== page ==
Golf Tips from the Golf Partners Club's Newsletters:


Hello:

GOLF TIPS: Equipment, Travel, Discounts and Deals, and just some funny videos.

I have been a life long member of the PGA Partners Club. They have exciting news about the future of the Club! They are moving in a new direction after 12 great years as partners with the PGA TOUR. Effective January 1, 2010, the Club ceased its affiliation with the TOUR and began a new partnership with GOLF Magazine.

As a result, they are called Golf Partners Club. Going forward, all paid Club members will receive GOLF Magazine every month instead of PGA TOUR Partners every other month. Please visit their new site: Golf Partners Club

I will still be posting these newsletters on a timely basis, and if you would like to join the Golf Partners Club please click this link:

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December 22, 2011

Best Version of "Deck the Halls"

We tried mightily to come up with a Partner Advice holiday greeting that wasn't hokey, yet true to the golf world and the season. But frankly, visions of belly putters and new drivers weren't dancing in our heads, so we almost "Scrooged" it and blew the whole thing off.

And then we came upon this sneaky video. Wow, we never thought a mob and a security guard could so move us!

To get this seasonal sensation rolling, a saxophone soloist strolls into the Carlson School of Management at the University of Minnesota. He plays a not-so-merry "Going Home" by Antonin Dvorak. OK, you think, a street musician coming in out of the cold.

Then he switches to a sleepy version of "Deck the Halls." A soprano joins him followed by an alto. And then ... well, just fasten your seat belts!




December 20, 2011

Why Do We Play 18 Holes?

View more videos at: http://nbcchicago.com.

Oh, it would be fun to believe that we play 18 holes because a well-oiled elder golfer at St. Andrews Links keenly observed that it took 18 shots to finish a fifth of scotch -- a shot per hole.

But that's just legend. The facts are the number of holes varied; Leith Links, for example, happened to have land for a five-hole layout; Montose Links had seven, expanding to 14 by 1825 and 25 by 1866. The original course at St. Andrews was 11 holes along a narrow strip of land next to the sea. Each hole was played twice, so a round was 22 holes. In 1764, two holes were judged to be too short, so the switch was made to nine holes played twice each. And in 1858, the Royal & Ancient Golf Club of St. Andrews made it official that one round, or 18 holes, constituted an official match.


December 19, 2011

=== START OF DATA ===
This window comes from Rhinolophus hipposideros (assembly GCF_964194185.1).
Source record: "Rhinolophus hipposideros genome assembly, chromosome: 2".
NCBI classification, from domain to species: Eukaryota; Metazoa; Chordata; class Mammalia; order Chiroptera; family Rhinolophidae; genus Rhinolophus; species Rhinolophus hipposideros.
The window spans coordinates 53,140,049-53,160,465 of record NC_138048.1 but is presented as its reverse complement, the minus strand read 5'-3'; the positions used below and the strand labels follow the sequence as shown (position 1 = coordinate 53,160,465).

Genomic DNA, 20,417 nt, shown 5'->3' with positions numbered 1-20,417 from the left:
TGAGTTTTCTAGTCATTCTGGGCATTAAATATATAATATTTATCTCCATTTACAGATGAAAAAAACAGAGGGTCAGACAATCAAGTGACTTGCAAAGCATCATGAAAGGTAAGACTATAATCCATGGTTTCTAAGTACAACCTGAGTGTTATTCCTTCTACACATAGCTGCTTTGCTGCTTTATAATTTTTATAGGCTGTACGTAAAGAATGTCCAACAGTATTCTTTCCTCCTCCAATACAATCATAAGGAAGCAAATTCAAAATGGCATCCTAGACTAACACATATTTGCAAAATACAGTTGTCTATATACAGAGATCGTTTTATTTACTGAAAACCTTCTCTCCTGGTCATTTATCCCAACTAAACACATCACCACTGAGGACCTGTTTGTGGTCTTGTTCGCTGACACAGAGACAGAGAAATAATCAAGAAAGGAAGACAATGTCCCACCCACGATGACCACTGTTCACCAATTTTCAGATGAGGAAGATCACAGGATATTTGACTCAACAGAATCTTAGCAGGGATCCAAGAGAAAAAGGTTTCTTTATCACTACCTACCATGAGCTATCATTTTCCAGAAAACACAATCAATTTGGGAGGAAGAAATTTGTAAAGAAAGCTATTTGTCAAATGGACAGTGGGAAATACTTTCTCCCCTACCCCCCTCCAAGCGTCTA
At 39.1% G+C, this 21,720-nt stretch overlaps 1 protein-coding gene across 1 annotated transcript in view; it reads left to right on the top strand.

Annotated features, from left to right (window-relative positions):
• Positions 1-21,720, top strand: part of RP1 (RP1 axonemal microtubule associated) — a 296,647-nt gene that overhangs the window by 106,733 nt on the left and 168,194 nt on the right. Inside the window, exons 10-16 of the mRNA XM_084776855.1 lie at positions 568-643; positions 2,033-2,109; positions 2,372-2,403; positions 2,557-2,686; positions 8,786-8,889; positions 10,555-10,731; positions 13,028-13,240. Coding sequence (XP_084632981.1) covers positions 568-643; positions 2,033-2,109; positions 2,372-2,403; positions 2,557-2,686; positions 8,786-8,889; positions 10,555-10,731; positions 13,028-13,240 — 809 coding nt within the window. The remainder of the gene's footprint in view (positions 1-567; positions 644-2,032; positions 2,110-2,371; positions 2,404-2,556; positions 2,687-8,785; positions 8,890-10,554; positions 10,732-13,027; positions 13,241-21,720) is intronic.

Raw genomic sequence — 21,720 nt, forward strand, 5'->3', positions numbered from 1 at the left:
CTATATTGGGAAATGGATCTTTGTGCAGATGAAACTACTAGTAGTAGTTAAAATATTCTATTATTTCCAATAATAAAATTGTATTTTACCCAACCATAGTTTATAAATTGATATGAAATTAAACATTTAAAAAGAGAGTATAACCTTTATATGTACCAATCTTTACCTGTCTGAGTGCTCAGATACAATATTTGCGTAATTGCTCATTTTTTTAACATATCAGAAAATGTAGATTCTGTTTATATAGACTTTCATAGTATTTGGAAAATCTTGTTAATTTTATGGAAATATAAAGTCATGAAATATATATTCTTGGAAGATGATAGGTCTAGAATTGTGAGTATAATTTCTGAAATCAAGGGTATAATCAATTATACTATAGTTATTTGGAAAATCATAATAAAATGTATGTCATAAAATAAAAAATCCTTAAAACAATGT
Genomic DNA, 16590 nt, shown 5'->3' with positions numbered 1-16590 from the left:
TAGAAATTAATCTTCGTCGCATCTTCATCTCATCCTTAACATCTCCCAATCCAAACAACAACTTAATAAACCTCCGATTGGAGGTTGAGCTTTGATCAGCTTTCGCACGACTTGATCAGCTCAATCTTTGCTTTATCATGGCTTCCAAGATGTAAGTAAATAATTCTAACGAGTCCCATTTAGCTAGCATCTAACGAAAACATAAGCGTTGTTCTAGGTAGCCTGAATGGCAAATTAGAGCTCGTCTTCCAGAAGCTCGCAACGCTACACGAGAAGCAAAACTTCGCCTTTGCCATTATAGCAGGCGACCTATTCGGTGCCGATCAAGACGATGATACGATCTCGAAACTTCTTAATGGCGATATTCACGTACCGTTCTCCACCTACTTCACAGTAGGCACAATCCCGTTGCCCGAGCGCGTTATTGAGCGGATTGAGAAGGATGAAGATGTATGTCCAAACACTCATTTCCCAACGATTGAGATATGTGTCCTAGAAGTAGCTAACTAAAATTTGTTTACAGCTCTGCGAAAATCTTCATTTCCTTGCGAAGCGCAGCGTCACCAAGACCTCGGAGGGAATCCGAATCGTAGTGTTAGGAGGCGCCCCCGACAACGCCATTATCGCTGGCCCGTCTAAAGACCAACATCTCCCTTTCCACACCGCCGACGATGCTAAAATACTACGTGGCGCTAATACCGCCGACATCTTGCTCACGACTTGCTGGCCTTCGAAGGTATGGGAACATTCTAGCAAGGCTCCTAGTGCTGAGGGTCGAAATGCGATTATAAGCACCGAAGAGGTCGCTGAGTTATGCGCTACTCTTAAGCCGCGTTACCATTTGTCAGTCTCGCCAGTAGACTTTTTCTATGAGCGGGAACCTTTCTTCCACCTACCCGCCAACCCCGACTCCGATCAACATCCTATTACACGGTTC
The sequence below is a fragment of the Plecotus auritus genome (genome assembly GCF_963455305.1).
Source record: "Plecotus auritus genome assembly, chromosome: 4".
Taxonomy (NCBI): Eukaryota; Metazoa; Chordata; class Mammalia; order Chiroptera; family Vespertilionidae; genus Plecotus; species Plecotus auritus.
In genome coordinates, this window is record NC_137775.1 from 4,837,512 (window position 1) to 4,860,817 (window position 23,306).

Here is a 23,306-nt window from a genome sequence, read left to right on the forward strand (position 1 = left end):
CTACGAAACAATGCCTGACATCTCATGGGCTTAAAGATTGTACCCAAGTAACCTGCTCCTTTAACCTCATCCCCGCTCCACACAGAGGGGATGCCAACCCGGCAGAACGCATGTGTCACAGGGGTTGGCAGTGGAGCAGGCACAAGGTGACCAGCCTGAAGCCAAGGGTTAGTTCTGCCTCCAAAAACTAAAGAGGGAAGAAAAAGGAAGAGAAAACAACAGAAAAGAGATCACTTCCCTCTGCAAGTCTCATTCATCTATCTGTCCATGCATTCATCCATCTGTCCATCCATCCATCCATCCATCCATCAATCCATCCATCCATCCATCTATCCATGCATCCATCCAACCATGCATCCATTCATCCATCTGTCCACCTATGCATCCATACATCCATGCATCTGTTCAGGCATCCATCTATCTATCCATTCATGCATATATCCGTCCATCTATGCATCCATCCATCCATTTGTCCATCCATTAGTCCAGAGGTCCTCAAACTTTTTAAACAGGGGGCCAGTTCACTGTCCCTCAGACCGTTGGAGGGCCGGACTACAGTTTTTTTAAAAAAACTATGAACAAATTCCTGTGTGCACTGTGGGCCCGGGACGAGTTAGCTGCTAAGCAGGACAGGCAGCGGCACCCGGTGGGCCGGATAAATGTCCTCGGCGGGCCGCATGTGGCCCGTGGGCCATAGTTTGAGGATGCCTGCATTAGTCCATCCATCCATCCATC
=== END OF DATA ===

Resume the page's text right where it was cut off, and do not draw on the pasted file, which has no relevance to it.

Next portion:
'Tis the Season for Snow Golf!

OK, snow golf is a tough sell in Sanibel Island, Florida; heck, it's a tough sell in Minneapolis. But there are stalwarts who do it and love it ... at least that's their story and they're sticking to it.

So what's the attraction? And how do you actually play? According to this video, the attraction is the same as in summer: to play golf. This foursome has been playing every Sunday year round for 25 years now.

As to how to play, well, winter (survival) rules apply, obviously. When there isn't much snow on the greens, you have to learn to blast your putts because you don't get much roll. And typically the flag stick is frozen in the hole and there's a lot of snow cover. In this case, draw a wide circle around the flag stick; you "hole" the putt if you get your ball inside the circle.




December 13, 2011

5 Most Annoying Resort Practices

Check out the list by Edward Schmidt, longtime golf writer and contributor to Partner Advice.

I love playing golf at resorts. However, the following irritate me more than a three putt from 12 feet:

  1. No Walking. Is there anything worse than playing cart-path-only golf? Why not let us walk during this time? We're tired of being a bunch of lard butts who can't play without four-wheel transportation.
  2. Pricey Course Guides. Many resorts slap a $9 to $15 price tag on course guides, which speed up play by providing yardages and hazard locations. C'mon, we're talking about a disposable item that can cost almost as much as a John Grisham novel. Once you leave the resort, you'll probably never use the course guide again.
  3. Overpriced Water. I don't mind being charged $4 or $5 for a sports drink, but $4 for an 8-ounce bottle of water is ridiculous. Overpriced water on a 100-degree day is a health issue.